Two Gentlemen From Newburyport

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Newburyport, Massachusetts—the modest seaport town at the mouth of the Mcrrimack River—is immoderately rich in social history. Under the name of “Yankee City,” Newburyport has been the subject of an intensive sociological study by W. Lloyd Warner and his associates, published in five volumes which picture the subtle division of its inhabitants into grades of class and status. The son of an old Newburyport family, John P. Marquand, remained until his death last July the nation’s most effective novelist of manners and customs, of social aspiration and decline. And Newburyport, too, was once the home of an extraordinary individual named “Lord’ Timothy Dexter, in whom sudden wealth and prominence worked to produce an exceptional extravagance of character—a man Mr. Marquand has described as “one of the greatest eccentrics so far produced in America.”

Dexter is fascinating in himself, but he was particularly fascinating to John P. Marquand. Lord Timothy was the subject of his two only works of non fiction, one of them published in 1925, before The Late George Apley had established Marquand’s reputation as a novelist, the second in 1960, the very last volume he wrote. Marquand returned to Dexter out of dissatisfaction with his first effort—“it embarrasses me to pick it up again”—and out of a concern for achieving balanced historical judgment. In many ways, no one could be better qualified for the task than a novelist like Marquand, in whose pages his own times live with an accuracy and understanding which future historians well may envy. Yet increasingly he had come to realize how remote was the Newburyport of today from the town he had grown up in, and how infinitely more remote, therefore, we now are from the Newburyport of Hex tcr’s day. His last book was an effort to feel his way back through his own past to the past of Revolutionary America. It is a meditation on the impossibility of ever knowing exactly how history felt to those who lived it, and in the process of writing about him Dexter became, for the author, something far more than a famous eccentric.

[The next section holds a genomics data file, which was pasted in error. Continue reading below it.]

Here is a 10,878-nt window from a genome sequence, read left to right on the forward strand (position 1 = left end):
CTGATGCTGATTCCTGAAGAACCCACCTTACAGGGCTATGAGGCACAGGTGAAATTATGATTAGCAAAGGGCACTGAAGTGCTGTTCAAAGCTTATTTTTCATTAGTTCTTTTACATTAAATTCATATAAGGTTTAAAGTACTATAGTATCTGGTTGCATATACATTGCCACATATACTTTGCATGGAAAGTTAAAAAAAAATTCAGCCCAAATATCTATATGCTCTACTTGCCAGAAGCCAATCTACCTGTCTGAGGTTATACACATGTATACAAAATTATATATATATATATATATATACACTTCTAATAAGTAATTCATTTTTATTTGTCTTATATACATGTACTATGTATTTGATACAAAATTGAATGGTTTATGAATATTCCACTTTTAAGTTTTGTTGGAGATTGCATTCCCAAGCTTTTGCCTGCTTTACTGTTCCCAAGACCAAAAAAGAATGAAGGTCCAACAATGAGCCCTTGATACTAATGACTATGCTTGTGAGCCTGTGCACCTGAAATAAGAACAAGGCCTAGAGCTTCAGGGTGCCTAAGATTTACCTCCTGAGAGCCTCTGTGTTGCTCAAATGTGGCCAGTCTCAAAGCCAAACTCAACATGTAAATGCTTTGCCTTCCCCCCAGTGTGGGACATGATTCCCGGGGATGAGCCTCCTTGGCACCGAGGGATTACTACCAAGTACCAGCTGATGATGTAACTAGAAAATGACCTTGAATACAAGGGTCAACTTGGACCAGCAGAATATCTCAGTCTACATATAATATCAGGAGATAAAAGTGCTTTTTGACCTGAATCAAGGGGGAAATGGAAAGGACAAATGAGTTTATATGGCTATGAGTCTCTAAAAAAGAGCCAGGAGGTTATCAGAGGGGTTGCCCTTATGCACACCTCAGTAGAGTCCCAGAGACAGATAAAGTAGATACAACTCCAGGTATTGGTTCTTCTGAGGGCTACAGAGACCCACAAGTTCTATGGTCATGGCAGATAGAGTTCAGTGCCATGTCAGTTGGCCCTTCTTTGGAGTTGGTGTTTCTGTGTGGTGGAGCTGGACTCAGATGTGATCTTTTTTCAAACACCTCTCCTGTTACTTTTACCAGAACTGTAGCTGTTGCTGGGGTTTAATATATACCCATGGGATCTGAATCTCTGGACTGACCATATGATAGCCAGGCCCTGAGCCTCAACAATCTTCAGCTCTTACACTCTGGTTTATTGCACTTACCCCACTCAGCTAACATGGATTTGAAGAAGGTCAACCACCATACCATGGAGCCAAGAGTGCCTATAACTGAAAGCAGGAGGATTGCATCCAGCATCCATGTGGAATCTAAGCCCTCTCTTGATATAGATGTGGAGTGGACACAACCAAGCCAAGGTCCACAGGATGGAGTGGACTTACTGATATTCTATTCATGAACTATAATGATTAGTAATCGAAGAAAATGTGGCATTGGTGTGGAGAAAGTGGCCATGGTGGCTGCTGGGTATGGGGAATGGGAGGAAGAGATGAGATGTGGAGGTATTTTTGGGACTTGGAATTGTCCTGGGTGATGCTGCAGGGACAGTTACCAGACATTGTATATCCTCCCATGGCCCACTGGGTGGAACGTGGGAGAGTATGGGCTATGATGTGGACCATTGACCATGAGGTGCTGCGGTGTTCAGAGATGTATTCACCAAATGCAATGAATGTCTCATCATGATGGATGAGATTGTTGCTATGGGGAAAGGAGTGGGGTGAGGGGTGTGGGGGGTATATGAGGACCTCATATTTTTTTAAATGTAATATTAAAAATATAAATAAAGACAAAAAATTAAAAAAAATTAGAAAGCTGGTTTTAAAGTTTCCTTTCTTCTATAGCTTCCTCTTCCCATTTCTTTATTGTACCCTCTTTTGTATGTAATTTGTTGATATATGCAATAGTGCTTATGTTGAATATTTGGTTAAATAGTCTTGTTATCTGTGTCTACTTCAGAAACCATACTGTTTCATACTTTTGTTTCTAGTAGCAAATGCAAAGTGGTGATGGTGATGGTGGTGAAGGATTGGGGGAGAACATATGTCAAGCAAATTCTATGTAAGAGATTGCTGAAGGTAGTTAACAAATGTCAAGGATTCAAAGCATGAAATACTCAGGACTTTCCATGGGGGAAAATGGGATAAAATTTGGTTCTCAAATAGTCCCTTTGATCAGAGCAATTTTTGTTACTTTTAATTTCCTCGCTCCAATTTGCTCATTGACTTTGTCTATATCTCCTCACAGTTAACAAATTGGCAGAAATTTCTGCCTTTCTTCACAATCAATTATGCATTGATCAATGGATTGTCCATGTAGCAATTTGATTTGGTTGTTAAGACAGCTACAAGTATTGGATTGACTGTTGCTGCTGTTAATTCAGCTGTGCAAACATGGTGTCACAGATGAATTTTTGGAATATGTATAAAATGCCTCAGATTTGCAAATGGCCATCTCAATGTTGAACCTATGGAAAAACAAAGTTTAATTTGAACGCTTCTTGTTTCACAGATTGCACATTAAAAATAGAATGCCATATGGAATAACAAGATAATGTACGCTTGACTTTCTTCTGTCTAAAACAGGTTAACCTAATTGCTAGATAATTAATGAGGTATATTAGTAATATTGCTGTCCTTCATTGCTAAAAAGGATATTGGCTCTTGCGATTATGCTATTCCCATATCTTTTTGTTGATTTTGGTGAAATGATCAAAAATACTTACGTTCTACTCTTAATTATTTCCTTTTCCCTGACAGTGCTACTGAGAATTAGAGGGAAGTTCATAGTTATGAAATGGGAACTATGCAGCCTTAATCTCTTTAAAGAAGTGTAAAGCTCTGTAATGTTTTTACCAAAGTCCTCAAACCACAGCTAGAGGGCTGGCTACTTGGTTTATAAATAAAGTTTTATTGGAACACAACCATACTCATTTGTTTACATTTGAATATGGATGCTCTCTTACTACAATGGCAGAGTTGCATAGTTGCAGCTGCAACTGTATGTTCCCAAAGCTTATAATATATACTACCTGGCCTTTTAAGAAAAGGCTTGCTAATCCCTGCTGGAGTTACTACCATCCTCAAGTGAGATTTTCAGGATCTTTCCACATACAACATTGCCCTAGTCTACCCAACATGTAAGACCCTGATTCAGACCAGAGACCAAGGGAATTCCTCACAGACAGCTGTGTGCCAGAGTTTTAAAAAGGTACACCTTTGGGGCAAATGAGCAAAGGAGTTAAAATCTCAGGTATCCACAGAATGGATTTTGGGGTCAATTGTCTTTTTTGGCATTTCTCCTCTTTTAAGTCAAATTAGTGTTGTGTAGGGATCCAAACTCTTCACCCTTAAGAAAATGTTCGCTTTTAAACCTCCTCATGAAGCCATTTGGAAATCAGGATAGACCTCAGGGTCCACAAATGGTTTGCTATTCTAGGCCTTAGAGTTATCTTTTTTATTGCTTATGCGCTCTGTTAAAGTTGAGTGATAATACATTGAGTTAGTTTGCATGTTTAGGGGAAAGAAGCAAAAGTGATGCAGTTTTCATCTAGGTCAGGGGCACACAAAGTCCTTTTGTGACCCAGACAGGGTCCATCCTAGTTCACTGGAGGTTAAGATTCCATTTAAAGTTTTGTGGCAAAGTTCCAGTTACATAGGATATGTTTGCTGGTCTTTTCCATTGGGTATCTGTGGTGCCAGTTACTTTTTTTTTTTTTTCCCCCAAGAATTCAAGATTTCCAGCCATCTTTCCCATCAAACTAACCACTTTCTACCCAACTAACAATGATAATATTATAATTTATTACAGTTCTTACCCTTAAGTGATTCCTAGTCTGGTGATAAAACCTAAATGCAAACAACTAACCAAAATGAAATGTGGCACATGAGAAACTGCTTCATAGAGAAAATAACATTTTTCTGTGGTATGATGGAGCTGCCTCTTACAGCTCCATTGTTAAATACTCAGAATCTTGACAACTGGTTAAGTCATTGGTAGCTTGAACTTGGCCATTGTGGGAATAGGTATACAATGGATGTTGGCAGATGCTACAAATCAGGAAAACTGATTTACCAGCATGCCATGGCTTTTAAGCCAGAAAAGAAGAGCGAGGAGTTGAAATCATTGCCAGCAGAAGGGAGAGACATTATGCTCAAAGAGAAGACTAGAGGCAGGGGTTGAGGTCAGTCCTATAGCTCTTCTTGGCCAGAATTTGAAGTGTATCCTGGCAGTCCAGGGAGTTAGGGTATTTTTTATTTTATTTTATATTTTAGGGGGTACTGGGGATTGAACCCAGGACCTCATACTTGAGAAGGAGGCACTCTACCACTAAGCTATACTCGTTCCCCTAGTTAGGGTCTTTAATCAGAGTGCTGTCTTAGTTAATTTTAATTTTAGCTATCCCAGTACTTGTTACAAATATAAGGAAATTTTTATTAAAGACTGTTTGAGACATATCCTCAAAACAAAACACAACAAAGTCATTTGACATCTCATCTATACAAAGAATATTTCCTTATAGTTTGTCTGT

Eccentric he no doubt was. Newburyport’s first real family fortunes, like those of the Tracys and the Jacksons, were made through privateering in the early days of the Revolution. Timothy Dexter, a leather-worker of small wealth and low status, rose with the town’s general prosperity, and forcsightcdly invested his gains in government securities then selling for below their face value. Later, when Alexander Hamilton reformed the monetary system and refunded the foreign and domestic national debt at par, Dexter overnight became a man of substance. Always an individualist, and temperamentally unprepared for the high station in which he found himself, he now became a local character. He addressed vigorous, ill-spelt letters to the Newburyport Impartial Herald . He published an equally odd and original book, called A Pickle for the Knowing Ones; or, Plain Truths in a Homspun Dress , full of meandering observations on his own life and times. “I—I—me J Dexter of N Port,” he wrote to the newspaper, his favorite forum, “Desires Any man or men on the gloube to Exseeds me as to what I have rote in my Litte! book …” Evenings ha was rarely sober, his family life became a shambles, and soon he had attracted a crew of odd-hall companions—including his own poet laureate. Eventually he purchased the Jackson mansion, filled the grounds with statues of historical figures he admired (sec next page), and held there—in splendid ceremony—a rehearsal of his own funeral.

Even in his own time, the Dexter legend was larger than life-size. People called him “Lord,” and he accepted the title, laughing a little both at himself and those who laughed at him. “Ime the first Lord in the younited States of Amcrcay,” he wrote, “f don’t dcsier the sound but to pleas the peopel at Large—Let it gou to brak the way—it dus for A sortment to help a good Lafe …” Sometimes it was difficult to know who was laughing loudest. Dexter kept a lion in his back yard, but he charged nincpcncc admission. It was said that he had sent shiploads of coal to Newcastle and of warming pans to the West Indies, but the coal arrived during a miners’ strike and the wanning pans wert converted into ladles for sugar-processing while Dexter reaped the profits. For years after his death, the children of Newburyport are supposed to have chanted a little rhyme: